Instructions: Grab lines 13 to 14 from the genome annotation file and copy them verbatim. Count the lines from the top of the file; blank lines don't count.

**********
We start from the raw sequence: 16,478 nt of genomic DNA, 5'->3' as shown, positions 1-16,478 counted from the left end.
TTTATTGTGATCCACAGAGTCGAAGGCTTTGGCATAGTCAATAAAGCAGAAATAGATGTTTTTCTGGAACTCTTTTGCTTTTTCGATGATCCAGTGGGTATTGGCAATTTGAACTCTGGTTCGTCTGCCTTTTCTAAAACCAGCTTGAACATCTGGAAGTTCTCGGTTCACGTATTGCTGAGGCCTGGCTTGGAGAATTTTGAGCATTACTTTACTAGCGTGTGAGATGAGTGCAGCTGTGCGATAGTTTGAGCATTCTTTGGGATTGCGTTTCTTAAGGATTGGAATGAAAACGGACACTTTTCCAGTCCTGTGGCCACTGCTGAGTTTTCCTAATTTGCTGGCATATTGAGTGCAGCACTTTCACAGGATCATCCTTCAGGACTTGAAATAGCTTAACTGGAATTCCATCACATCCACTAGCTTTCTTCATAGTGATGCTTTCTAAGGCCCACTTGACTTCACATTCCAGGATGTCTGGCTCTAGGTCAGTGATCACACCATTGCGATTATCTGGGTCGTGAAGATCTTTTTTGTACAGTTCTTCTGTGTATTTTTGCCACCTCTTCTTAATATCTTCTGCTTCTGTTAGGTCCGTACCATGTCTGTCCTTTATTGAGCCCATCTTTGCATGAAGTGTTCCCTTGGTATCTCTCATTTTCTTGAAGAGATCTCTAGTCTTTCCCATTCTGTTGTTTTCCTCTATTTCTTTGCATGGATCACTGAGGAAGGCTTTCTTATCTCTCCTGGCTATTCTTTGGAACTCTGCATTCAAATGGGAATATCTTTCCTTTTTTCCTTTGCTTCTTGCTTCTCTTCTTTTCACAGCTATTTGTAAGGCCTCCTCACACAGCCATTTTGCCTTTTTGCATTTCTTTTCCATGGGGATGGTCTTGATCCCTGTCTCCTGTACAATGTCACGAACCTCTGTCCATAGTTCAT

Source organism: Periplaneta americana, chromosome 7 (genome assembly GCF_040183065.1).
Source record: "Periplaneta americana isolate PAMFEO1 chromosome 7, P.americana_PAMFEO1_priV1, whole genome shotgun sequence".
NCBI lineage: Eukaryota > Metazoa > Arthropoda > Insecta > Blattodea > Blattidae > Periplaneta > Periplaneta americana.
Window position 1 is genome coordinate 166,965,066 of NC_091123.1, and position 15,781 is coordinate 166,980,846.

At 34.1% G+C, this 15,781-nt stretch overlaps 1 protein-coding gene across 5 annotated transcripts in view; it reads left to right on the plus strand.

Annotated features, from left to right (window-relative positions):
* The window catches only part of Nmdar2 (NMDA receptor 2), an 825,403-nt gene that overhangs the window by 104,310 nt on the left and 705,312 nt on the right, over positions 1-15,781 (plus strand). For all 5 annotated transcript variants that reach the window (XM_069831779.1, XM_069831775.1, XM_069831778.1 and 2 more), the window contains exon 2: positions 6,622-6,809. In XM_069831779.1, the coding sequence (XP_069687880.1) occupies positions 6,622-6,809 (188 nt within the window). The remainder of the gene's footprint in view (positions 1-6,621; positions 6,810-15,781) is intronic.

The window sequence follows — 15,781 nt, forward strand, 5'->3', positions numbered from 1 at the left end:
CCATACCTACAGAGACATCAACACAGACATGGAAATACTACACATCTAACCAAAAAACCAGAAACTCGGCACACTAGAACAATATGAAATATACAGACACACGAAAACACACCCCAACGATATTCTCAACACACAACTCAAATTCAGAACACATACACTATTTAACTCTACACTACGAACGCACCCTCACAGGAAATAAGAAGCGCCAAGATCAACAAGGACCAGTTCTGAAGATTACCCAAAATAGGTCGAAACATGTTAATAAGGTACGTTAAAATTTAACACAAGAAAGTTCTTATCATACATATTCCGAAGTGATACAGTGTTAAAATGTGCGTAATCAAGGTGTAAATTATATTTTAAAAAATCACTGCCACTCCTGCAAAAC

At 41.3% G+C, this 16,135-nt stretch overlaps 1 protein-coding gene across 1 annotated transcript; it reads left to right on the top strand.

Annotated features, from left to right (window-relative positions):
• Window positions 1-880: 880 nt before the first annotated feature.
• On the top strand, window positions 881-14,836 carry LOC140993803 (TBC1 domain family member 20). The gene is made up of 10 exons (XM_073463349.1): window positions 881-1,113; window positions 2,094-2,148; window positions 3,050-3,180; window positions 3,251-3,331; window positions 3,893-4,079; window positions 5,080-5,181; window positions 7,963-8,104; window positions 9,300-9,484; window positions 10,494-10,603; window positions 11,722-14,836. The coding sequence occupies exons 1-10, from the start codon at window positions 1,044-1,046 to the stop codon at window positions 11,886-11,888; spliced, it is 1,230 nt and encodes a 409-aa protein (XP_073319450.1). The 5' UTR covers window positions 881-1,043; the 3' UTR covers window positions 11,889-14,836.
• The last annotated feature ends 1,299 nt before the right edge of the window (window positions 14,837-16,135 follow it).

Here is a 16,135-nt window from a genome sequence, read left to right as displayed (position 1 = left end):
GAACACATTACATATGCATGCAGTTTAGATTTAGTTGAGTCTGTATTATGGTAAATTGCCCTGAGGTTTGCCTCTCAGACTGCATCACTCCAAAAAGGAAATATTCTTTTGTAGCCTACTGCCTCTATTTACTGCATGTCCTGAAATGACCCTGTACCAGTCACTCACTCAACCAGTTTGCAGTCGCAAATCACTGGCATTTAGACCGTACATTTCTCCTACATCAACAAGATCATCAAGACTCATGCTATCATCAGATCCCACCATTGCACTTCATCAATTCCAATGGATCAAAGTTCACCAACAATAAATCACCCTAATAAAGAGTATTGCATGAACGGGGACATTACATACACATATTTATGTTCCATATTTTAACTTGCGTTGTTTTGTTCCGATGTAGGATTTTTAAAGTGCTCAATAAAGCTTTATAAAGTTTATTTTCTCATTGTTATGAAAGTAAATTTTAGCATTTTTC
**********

Annotated features, from left to right (window-relative positions):
• Window positions 1-880: 880 nt before the first annotated feature.